In 1965, Gordon E. Moore published the now-famous prediction that computer processors would double in power every two years. And despite widespread doubts about how long exponential growth could continue, Moore’s Law still holds true, roughly half a century later. 

Now, though, industry leaders are beginning to fret about a dilemma of a much larger order. The problem is hybrid in nature, encompassing the combined challenges of improving processor speed, storage capacity and networking throughput simultaneously to meet the towering growth demands of data coursing across global networks.

Few understand just how big “big data” has gotten. Many of us probably still think a terabyte is a lot of data. Today, our digital universe is about four zettabytes. To put that in perspective, while one terabyte can store roughly 100,000 minutes of music, one zettabyte can store just over two billion years of music. By the end of the decade, we’ll be starting to use a unit that few people have ever heard of: the brontobyte — a billion exabytes — or two quadrillion years of music.

At an enterprise level, IT planners are looking out a decade or so ahead and recognize that the current mix of technologies will have trouble keeping pace with the exponential growth of big data. 

For Hewlett-Packard (HP), the solution to this challenge has a deceptively simple name: “The Machine.” The name belies the ambitious scope of a technology development path with few antecedents in company, or industry, history. 

The Machine, a program announced in June 2014, aims to solve this rising problem by coordinating and advancing four emergent technologies in parallel, to prevent the possibility that the rising data flow could flood conventional legacy technologies. 

HP’s recipe:

  • System on a chip. It starts with replacing general-purpose processors with special-purpose cores integrated with memory and networking into a single chip package. Building on the foundations laid by HP’s revolutionary Moonshot microservers, this promises to slash the energy that conventional microprocessors require and chomp through huge amounts of data much more rapidly. It’s like having a toolbox full of specialized tools rather than a Swiss army knife — the right tools are faster and more efficient.
  • Memristors. Today, all our devices — from phone to supercomputer — constantly shuttle information between three layers of memory: what’s needed this instant (SRAM), what will be needed very soon (DRAM) and what may be needed later (storage). Memristors will be fast, dense and cheap enough to play both the “soon” and “later” roles at once and thereby speed up throughput by eliminating most of the to and fro. Critically, Memristor is also “nonvolatile” — meaning that no electricity is needed to maintain the data. This massively reduces the energy required to store data and makes systems virtually immune to power cuts.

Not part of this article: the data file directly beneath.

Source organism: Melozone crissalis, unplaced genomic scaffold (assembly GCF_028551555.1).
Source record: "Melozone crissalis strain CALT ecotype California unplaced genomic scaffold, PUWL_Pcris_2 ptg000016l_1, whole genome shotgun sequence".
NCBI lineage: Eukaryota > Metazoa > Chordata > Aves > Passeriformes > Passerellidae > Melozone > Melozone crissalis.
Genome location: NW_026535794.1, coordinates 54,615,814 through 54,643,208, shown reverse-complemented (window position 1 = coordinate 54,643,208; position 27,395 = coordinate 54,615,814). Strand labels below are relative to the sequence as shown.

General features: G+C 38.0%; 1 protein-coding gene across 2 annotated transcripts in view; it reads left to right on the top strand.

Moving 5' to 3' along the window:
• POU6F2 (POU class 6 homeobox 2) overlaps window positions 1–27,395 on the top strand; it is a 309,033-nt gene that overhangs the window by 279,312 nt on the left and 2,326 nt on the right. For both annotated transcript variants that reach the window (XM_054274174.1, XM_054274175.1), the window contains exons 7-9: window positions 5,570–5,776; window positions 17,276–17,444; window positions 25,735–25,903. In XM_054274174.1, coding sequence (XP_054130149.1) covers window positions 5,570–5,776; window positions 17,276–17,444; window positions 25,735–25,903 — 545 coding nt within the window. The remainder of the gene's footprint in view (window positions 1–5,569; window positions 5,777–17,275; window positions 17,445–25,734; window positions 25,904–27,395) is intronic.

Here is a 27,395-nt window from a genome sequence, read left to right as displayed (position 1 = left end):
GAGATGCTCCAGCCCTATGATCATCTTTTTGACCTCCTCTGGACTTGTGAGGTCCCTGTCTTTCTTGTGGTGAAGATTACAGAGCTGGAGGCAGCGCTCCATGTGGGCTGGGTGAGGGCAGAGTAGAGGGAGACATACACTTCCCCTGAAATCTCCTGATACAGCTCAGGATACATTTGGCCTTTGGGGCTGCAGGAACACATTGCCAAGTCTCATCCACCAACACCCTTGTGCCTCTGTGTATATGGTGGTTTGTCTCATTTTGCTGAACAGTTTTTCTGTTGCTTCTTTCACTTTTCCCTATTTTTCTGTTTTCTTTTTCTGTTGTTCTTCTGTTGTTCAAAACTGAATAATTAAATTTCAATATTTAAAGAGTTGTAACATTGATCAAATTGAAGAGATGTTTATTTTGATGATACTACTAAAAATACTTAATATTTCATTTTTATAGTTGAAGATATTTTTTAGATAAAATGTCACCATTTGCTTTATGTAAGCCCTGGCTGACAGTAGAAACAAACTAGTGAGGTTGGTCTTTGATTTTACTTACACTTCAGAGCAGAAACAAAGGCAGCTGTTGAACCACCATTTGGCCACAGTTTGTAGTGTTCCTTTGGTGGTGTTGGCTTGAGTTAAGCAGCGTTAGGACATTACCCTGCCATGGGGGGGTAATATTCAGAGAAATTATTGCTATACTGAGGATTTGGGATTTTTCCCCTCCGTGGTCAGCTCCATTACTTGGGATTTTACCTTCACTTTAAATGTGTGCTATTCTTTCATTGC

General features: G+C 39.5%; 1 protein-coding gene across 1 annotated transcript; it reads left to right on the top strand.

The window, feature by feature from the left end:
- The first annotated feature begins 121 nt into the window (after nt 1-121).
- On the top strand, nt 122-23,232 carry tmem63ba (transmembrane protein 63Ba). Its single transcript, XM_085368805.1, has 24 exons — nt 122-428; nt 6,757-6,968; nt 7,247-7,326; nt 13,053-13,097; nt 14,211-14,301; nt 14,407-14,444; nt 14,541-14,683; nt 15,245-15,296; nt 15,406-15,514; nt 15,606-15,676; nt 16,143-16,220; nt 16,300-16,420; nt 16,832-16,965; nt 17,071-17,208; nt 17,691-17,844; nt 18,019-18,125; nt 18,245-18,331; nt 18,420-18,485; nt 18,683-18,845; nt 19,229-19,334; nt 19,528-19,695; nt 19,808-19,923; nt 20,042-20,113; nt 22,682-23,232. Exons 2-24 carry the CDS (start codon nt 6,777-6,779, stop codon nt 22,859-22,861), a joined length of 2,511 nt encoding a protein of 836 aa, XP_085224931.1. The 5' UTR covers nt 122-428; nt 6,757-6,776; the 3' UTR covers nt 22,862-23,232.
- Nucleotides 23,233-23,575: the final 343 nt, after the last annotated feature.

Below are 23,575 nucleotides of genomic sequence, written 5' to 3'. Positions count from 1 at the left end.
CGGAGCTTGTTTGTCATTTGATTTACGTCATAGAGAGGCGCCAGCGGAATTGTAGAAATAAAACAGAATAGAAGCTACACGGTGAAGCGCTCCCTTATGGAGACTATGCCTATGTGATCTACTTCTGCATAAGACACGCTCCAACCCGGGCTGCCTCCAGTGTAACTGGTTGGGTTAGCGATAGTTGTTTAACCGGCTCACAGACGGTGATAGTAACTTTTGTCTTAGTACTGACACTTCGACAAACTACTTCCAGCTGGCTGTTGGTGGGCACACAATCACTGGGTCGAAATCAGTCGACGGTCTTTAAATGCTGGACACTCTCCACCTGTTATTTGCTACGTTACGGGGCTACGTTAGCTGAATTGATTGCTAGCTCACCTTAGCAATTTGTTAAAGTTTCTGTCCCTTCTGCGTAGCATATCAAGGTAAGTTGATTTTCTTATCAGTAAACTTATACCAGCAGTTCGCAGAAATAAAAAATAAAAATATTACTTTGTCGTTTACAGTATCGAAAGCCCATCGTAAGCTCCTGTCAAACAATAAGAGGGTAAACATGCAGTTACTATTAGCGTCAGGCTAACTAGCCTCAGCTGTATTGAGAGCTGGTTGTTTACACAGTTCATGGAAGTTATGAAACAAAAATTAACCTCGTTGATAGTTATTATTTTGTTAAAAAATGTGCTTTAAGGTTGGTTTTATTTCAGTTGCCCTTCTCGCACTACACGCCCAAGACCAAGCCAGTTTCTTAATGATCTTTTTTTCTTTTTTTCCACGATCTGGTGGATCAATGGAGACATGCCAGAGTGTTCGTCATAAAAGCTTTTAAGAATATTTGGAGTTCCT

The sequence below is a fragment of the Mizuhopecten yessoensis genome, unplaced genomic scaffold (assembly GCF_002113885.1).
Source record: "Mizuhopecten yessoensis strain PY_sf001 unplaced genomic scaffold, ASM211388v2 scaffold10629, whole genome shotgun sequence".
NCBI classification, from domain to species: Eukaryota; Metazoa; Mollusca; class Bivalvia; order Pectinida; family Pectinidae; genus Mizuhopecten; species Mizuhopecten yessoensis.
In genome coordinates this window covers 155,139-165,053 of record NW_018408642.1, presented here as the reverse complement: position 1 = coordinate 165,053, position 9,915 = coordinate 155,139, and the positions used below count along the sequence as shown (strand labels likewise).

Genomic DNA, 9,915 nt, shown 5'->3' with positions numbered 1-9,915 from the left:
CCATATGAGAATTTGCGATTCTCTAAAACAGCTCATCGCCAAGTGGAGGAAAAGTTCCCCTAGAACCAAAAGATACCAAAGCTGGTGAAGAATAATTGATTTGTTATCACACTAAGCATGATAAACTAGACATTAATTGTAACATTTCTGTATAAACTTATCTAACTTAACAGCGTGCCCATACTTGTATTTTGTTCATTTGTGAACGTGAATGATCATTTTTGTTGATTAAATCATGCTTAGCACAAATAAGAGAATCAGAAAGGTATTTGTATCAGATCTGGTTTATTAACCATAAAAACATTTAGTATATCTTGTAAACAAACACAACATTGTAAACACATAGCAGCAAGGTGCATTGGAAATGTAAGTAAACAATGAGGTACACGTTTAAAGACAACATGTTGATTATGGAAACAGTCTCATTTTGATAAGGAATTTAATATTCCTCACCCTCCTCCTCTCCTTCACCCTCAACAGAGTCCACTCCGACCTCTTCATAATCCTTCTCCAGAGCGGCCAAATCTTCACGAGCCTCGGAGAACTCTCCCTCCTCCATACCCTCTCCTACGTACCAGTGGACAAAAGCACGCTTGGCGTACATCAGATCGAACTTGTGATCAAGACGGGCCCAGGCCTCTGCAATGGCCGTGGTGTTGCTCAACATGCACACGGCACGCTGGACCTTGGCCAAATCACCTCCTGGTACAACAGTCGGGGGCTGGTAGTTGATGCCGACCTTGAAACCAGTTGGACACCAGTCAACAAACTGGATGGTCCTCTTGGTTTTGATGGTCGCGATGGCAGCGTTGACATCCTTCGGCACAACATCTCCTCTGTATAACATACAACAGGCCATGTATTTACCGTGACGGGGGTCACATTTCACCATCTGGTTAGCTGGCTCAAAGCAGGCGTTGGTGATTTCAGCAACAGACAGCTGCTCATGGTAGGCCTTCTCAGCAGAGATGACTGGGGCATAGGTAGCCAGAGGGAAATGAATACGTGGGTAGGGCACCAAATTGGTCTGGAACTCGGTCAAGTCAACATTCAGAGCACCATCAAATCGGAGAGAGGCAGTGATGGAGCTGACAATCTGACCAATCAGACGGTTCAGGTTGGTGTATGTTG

• Photonics. Today, we use fiber optics to move data over long distances. To boost the throughput of information flowing between processor cores within data warehouses, HP is pushing ahead with optical links that relay bits via photons rather than electrons. This eliminates copper wires as the conduit and with them, a big source of energy and space inefficiency. High speed photonic fabrics — a term used to mean the web of connections between processor cores - will allow unprecedented storage and computational resources to be marshalled under a radically simplified programming model — moving data between hundreds of thousands of optimized computing cores and exabytes of Memristor storage.
  • OS. Hardware alone won’t solve this problem. The fourth piece of HP’s vision is a brand new operating system that orchestrates the flow of data between these hardware upgrades. Virtually all software in existence is written to cope with the limitations of conventional architecture. Coders will be able to create applications that can manipulate and extract meaning from vastly larger data sets than is possible today.

So what does this all mean?

If HP can deliver on these technologies — its timeline to do so reaches out through 2020 — the benefits will be enormous, with quantum leaps in performance and energy efficiency. The problems of having to build and find electricity for thousands of new data centers will effectively disappear. Computational tasks that today require government levels of funding and legions of data scientist will be within the reach of almost anyone.

As with all innovations that come with great promise, The Machine will face its ultimate test once it’s in the field. Once it’s there, HP hopes it will not only address critical business needs today, but, more importantly, the ones we will face tomorrow.